“Simultaneous bacterial and viral meningitis is very rare,” he said. “Many hospital physicians test CSF for enterovirus and herpes simplex. If the CSF is positive for either virus, they know it's very unlikely to be bacterial meningitis. Then you can discharge the patient back to the family with close follow-up.”
Dr. Davis admired the way the creators of the Bacterial Meningitis Score reversed the algorithm — instead of seeking evidence indicating that patients probably have bacterial meningitis, they developed criteria to identify patients that probably don't.
But he found it strange that the creators of the Score, after demonstrating that their criteria were highly effective in detecting the absence of bacterial meningitis, recommended giving a long-acting antibiotic anyway.
“They didn't cite a single study that says one dose of a long-acting antibiotic will kill a broad enough spectrum of bacteria sufficient to always cure the patient with bacterial meningitis,” he said. “Anytime a doctor discharges a patient with any form of meningitis, it is important that a responsible individual caring for the patient be present who could return that patient to the hospital if he or she worsens. Sending the patient home with one dose of an antibiotic could lead to a false sense of security.”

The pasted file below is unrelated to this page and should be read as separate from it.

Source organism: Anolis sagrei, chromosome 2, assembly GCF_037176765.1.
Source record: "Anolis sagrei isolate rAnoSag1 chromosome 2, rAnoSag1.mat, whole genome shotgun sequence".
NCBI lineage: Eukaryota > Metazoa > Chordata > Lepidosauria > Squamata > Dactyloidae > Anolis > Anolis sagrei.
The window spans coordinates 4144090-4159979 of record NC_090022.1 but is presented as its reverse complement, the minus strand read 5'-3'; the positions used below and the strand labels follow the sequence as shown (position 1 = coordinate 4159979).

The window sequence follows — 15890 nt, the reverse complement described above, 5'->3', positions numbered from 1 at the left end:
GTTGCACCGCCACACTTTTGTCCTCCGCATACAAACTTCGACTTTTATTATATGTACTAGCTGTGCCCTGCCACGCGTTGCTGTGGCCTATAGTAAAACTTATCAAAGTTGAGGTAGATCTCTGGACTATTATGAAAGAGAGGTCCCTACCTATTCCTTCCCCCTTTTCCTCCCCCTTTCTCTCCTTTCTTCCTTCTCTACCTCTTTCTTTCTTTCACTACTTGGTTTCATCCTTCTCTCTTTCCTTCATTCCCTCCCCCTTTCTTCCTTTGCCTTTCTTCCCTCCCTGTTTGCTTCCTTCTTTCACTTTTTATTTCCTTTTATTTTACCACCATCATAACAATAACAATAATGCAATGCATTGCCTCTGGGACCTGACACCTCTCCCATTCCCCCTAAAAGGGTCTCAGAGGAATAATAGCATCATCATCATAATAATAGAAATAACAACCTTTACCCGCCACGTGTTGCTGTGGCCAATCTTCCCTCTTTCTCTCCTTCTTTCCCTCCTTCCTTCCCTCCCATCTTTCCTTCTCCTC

Dr. Davis also noted that the study excluded many patients at higher risk for misclassification when they have symptoms of meningitis, and these exclusions should be taken into consideration by anyone using the Bacteria Meningitis Score with patients in the ER.
“While the Bacterial Meningitis Score has some value as a screening tool,” he said, “I doubt that its use will prevent most of the aseptic meningitis patients from being admitted to the hospital for at least observation and likely antibiotic coverage until the CSF culture report returns.”
The Bacterial Meningitis Score should always be used cautiously, Dr. Nigrovic emphasized. “This rule was derived and validated with kids who were not looking critically ill,” she said. “They didn't have low blood pressure; they had no difficulty breathing; they did not have neurosurgical problems or suppressed immune systems. None of the patients had been pretreated with antibiotics prior to lumbar puncture. This was a population of kids who might very well have been sent home. We don't think every low-risk patient will go home, but in the low-risk group, the risk is extremely low.”
Immunosuppressed children were excluded from the study, “but they aren't candidates for going home,” she said.
In short, Dr. Nigrovic retains her confidence in the Bacterial Meningitis Score. “We were wondering how the performance of this decision-making tool would be now that vaccines are used,” she said. “The epidemiology has changed, but the rule performed just as well.”